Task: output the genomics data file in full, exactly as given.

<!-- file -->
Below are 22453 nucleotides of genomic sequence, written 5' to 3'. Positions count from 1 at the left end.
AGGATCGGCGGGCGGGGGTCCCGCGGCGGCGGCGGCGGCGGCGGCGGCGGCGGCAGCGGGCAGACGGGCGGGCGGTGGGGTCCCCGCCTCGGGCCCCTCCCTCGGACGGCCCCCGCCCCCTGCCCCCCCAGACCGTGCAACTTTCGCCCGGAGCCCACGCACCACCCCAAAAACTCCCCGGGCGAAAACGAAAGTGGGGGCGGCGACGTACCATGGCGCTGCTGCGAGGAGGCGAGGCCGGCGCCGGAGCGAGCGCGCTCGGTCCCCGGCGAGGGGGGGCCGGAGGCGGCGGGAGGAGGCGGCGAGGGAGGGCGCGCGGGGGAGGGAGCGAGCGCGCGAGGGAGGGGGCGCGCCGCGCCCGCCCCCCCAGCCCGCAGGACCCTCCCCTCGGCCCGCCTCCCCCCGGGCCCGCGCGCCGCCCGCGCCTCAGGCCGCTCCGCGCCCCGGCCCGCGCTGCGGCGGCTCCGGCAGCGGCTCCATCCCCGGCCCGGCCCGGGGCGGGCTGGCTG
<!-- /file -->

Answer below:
Below are 22453 nucleotides of genomic sequence, written 5' to 3'. Positions count from 1 at the left end.
AGGATCGGCGGGCGGGGGTCCCGCGGCGGCGGCGGCGGCGGCGGCGGCGGCGGCAGCGGGCAGACGGGCGGGCGGTGGGGTCCCCGCCTCGGGCCCCTCCCTCGGACGGCCCCCGCCCCCTGCCCCCCCAGACCGTGCAACTTTCGCCCGGAGCCCACGCACCACCCCAAAAACTCCCCGGGCGAAAACGAAAGTGGGGGCGGCGACGTACCATGGCGCTGCTGCGAGGAGGCGAGGCCGGCGCCGGAGCGAGCGCGCTCGGTCCCCGGCGAGGGGGGGCCGGAGGCGGCGGGAGGAGGCGGCGAGGGAGGGCGCGCGGGGGAGGGAGCGAGCGCGCGAGGGAGGGGGCGCGCCGCGCCCGCCCCCCCAGCCCGCAGGACCCTCCCCTCGGCCCGCCTCCCCCCGGGCCCGCGCGCCGCCCGCGCCTCAGGCCGCTCCGCGCCCCGGCCCGCGCTGCGGCGGCTCCGGCAGCGGCTCCATCCCCGGCCCGGCCCGGGGCGGGCTGGCTG